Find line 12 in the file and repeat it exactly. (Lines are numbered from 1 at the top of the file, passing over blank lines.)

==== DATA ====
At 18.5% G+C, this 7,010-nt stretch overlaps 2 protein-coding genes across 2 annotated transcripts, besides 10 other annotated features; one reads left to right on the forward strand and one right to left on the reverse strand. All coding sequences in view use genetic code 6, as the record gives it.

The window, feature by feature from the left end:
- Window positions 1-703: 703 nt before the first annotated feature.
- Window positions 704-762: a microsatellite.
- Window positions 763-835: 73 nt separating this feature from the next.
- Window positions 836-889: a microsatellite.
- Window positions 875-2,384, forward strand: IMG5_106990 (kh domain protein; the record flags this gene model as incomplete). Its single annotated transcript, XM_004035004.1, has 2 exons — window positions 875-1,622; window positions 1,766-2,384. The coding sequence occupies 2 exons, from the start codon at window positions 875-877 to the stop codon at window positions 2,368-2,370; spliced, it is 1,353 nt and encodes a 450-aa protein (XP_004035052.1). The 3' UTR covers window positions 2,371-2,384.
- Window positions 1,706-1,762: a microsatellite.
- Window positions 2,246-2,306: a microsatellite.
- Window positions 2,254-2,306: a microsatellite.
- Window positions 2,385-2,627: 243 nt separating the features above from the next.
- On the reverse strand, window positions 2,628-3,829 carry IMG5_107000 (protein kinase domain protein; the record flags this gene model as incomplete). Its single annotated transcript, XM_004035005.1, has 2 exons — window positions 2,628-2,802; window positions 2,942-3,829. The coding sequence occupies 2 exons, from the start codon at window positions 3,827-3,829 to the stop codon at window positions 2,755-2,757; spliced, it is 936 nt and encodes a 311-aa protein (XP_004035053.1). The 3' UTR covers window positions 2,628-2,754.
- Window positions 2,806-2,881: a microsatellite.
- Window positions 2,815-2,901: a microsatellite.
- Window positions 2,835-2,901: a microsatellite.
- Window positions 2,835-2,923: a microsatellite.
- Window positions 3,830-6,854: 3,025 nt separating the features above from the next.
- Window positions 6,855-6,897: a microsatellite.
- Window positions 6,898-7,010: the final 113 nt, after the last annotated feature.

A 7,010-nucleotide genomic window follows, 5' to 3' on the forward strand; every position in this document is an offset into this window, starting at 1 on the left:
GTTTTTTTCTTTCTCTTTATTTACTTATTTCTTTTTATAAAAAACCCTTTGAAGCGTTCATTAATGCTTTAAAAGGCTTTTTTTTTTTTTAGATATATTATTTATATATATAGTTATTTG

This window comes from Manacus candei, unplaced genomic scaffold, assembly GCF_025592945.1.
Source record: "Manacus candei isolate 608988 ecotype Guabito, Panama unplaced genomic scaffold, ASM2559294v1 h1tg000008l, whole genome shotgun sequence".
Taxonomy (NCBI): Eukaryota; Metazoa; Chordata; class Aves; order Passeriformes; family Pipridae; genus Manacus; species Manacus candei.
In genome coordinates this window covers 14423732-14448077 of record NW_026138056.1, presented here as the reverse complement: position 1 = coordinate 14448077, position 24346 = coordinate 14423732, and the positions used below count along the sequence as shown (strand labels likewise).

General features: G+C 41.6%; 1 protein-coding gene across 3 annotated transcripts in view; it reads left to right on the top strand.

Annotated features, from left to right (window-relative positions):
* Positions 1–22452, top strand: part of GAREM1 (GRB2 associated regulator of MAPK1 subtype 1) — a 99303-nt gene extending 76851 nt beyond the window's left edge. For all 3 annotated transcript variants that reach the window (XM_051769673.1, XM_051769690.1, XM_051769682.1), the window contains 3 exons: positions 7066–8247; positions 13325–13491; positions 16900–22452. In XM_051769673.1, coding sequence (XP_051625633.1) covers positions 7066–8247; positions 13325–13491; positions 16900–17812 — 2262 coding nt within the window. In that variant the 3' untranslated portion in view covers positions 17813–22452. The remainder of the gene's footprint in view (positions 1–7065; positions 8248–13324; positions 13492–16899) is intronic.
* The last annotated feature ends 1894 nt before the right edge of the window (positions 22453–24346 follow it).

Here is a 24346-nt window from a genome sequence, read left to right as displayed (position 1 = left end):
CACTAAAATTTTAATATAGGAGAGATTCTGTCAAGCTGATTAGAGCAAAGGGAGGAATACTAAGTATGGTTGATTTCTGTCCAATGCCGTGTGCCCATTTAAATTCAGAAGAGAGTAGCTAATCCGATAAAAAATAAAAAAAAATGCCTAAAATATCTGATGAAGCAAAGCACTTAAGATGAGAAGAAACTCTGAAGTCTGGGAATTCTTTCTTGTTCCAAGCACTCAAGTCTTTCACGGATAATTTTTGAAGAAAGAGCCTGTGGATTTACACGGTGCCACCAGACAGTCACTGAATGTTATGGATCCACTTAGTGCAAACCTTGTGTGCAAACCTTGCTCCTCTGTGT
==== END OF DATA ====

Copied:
- On the reverse strand, window positions 2,628-3,829 carry IMG5_107000 (protein kinase domain protein; the record flags this gene model as incomplete). Its single annotated transcript, XM_004035005.1, has 2 exons — window positions 2,628-2,802; window positions 2,942-3,829. The coding sequence occupies 2 exons, from the start codon at window positions 3,827-3,829 to the stop codon at window positions 2,755-2,757; spliced, it is 936 nt and encodes a 311-aa protein (XP_004035053.1). The 3' UTR covers window positions 2,628-2,754.